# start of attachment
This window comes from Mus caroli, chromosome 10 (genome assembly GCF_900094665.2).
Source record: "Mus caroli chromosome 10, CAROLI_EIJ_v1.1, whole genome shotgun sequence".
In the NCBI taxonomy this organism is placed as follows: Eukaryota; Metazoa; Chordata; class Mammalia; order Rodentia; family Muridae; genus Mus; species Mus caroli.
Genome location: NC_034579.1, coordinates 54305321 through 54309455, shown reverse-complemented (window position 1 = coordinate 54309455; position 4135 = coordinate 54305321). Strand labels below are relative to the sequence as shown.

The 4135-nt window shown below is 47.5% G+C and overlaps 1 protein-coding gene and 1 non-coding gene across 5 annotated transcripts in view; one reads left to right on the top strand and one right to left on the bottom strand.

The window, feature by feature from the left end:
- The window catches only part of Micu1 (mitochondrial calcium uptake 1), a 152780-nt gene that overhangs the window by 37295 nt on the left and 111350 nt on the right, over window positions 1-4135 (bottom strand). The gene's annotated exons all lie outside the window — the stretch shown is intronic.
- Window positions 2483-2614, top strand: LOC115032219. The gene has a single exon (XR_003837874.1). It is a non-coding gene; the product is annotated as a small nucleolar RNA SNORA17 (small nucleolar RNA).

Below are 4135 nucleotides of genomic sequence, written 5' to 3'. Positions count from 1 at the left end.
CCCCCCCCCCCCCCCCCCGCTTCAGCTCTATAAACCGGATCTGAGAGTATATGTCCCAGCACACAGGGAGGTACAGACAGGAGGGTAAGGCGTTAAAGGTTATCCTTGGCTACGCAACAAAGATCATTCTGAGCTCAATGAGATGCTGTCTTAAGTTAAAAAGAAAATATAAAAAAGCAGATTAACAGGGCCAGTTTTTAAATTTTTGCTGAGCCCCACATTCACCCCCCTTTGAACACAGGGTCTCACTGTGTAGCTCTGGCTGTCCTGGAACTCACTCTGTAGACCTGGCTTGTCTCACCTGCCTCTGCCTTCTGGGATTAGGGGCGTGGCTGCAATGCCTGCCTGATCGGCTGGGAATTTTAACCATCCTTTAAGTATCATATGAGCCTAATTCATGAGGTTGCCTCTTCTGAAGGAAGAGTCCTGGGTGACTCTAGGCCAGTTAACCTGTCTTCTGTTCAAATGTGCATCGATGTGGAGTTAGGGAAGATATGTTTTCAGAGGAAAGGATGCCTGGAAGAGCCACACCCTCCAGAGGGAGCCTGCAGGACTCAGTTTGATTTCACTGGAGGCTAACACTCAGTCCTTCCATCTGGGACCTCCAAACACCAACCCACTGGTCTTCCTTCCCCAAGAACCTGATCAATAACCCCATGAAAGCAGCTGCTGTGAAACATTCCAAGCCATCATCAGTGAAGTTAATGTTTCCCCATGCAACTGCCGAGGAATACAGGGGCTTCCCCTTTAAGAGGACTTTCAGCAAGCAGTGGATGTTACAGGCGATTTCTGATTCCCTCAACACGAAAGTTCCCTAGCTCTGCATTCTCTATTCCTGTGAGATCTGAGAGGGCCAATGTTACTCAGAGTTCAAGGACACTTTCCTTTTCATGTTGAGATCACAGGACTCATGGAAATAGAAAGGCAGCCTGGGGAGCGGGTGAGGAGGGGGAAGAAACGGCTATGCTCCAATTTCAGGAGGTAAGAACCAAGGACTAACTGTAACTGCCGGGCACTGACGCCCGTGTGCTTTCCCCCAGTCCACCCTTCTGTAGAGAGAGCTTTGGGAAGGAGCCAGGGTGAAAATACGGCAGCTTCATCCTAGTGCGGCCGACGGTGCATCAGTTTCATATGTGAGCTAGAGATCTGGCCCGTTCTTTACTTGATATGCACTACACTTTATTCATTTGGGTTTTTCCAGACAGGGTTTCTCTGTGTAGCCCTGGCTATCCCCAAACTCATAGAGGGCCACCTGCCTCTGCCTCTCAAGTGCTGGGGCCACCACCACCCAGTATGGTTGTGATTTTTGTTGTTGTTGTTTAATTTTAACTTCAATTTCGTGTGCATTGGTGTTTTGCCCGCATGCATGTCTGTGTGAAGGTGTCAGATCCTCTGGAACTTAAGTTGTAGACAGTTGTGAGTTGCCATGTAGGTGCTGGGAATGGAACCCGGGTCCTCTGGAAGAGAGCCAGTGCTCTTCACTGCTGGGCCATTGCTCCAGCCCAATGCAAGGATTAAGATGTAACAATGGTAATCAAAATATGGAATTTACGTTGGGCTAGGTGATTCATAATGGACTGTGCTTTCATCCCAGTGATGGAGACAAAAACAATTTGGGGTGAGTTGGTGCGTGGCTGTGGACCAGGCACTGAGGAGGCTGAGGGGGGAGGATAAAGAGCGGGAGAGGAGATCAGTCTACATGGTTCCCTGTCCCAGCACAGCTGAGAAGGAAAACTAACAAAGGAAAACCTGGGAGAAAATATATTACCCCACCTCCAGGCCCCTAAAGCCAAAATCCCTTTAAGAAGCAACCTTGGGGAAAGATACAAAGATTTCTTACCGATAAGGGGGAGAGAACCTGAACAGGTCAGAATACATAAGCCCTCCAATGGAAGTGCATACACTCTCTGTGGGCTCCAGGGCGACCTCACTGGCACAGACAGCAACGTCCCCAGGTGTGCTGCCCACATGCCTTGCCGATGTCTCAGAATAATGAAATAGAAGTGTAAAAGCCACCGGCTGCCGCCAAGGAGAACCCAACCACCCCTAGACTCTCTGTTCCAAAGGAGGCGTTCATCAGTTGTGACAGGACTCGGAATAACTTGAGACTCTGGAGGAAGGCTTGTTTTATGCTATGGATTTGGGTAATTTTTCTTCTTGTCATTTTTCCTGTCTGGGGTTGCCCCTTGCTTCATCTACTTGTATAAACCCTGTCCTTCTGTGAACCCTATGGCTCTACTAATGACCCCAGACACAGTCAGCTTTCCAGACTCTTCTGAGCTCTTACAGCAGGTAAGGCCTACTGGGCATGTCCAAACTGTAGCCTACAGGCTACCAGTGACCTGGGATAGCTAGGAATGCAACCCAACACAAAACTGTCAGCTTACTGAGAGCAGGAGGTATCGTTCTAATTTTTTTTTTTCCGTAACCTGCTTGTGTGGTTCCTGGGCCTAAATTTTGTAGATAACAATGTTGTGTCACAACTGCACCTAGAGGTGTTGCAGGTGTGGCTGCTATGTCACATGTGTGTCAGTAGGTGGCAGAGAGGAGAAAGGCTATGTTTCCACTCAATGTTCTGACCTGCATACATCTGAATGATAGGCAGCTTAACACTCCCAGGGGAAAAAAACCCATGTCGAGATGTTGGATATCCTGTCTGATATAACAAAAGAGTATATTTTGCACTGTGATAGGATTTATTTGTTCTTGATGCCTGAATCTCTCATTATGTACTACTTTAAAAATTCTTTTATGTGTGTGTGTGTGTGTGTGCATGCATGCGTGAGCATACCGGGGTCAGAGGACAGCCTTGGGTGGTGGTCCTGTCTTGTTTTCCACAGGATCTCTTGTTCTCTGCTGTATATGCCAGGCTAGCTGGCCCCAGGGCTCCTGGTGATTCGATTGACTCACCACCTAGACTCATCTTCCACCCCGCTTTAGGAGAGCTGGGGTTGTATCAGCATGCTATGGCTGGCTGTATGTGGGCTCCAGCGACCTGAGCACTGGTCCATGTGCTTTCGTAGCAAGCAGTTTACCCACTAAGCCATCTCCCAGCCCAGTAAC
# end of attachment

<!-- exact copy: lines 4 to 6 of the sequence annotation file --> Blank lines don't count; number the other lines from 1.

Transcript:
Genome location: NC_034579.1, coordinates 54305321 through 54309455, shown reverse-complemented (window position 1 = coordinate 54309455; position 4135 = coordinate 54305321). Strand labels below are relative to the sequence as shown.

The 4135-nt window shown below is 47.5% G+C and overlaps 1 protein-coding gene and 1 non-coding gene across 5 annotated transcripts in view; one reads left to right on the top strand and one right to left on the bottom strand.

The window, feature by feature from the left end: